Monday, November 9, 2009

Pre- and post- game process - Part III

I'm finding that more and more, in order to continue being a successful poker player, one needs to maintain discipline at all times. Discipline includes more than just playing your "A" game at the table, but putting in time after the game is over to review your hand histories, as well as education and researching. The following is part three of a series of four posts that I will be posting dealing with my pre- and post- game process.

Blogging and videos

The third part of my process is online primarily internet related poker education. This portion of my non-playing time includes writing on the blog you are reading right now, as well as posting and reviewing other bloggers' hand histories and posts, and the newly incorporated watching training videos. I can't immediately think of a parallel to engineering for this part, other than the social aspect of my job - talking with other engineers about various issues I am running into. However, this avenue allows me to explore other player's (at similar stakes) thought processes and allows me a venue to air my own misgivings on how I think I played a particular hand. In addition, it also reassures me and gives me confidence by reading that other players are running into similar situations as me. As an added bonus, I have the opportunity to read strategic thoughts from players who are a lot better than I, and who have insights I may or may not have considered prior. Tracking said blogs and bloggers is simplified with Google Reader, which is part of the Google suite of online applications. Via Atom or RSS feeds, I can track and keep up on all my favorite blogs without even needing to visit the site itself.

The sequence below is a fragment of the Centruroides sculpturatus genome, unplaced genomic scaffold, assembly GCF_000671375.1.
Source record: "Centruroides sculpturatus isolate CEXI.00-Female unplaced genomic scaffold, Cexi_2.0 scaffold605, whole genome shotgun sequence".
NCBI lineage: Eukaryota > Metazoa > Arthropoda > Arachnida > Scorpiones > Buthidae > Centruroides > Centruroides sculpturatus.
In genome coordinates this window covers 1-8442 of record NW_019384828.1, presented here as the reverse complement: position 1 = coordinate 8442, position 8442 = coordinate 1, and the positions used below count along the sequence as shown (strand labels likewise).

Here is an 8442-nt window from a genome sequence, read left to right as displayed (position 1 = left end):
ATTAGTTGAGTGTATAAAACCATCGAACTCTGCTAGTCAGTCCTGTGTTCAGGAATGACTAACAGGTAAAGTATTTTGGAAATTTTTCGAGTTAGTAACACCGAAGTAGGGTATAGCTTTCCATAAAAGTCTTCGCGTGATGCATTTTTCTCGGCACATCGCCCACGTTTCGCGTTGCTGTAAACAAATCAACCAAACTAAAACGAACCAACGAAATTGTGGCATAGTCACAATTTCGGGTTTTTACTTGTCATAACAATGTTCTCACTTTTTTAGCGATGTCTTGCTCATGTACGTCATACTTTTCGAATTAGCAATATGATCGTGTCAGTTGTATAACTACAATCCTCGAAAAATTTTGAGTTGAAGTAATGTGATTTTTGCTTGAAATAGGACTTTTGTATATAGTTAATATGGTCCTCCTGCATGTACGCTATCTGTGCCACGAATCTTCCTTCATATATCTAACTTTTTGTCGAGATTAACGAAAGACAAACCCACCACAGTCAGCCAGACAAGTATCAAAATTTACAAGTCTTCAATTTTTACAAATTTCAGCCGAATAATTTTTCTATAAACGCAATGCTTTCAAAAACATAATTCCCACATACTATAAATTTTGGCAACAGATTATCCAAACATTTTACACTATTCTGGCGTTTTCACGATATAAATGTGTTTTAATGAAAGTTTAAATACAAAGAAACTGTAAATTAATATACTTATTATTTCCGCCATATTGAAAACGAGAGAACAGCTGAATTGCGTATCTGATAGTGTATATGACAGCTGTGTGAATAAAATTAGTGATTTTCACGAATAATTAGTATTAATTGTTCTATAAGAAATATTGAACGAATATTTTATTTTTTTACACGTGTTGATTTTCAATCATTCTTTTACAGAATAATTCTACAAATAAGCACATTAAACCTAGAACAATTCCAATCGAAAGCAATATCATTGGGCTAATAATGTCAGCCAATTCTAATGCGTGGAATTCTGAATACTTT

Finally, similar to reading blogs, watching training videos enables me to see a mass of hands with a commentary similar to that of having a coach on my shoulder. I can certainly put myself in the situation of the video and simulate in my head how I would or would not make a move. Essentially, I get a poker coach for free! Assuming that I am disciplined enough to take a critical and honest look at my own play, I can adapt the videos into my game. I realize that some of you don't qualify for the free training videos, but as little as 1375 Full Tilt base points will net you a free week. There should be no excuse for not already having signed up for the free training. My online time accounts for approximately 55% of my non-playing poker time.

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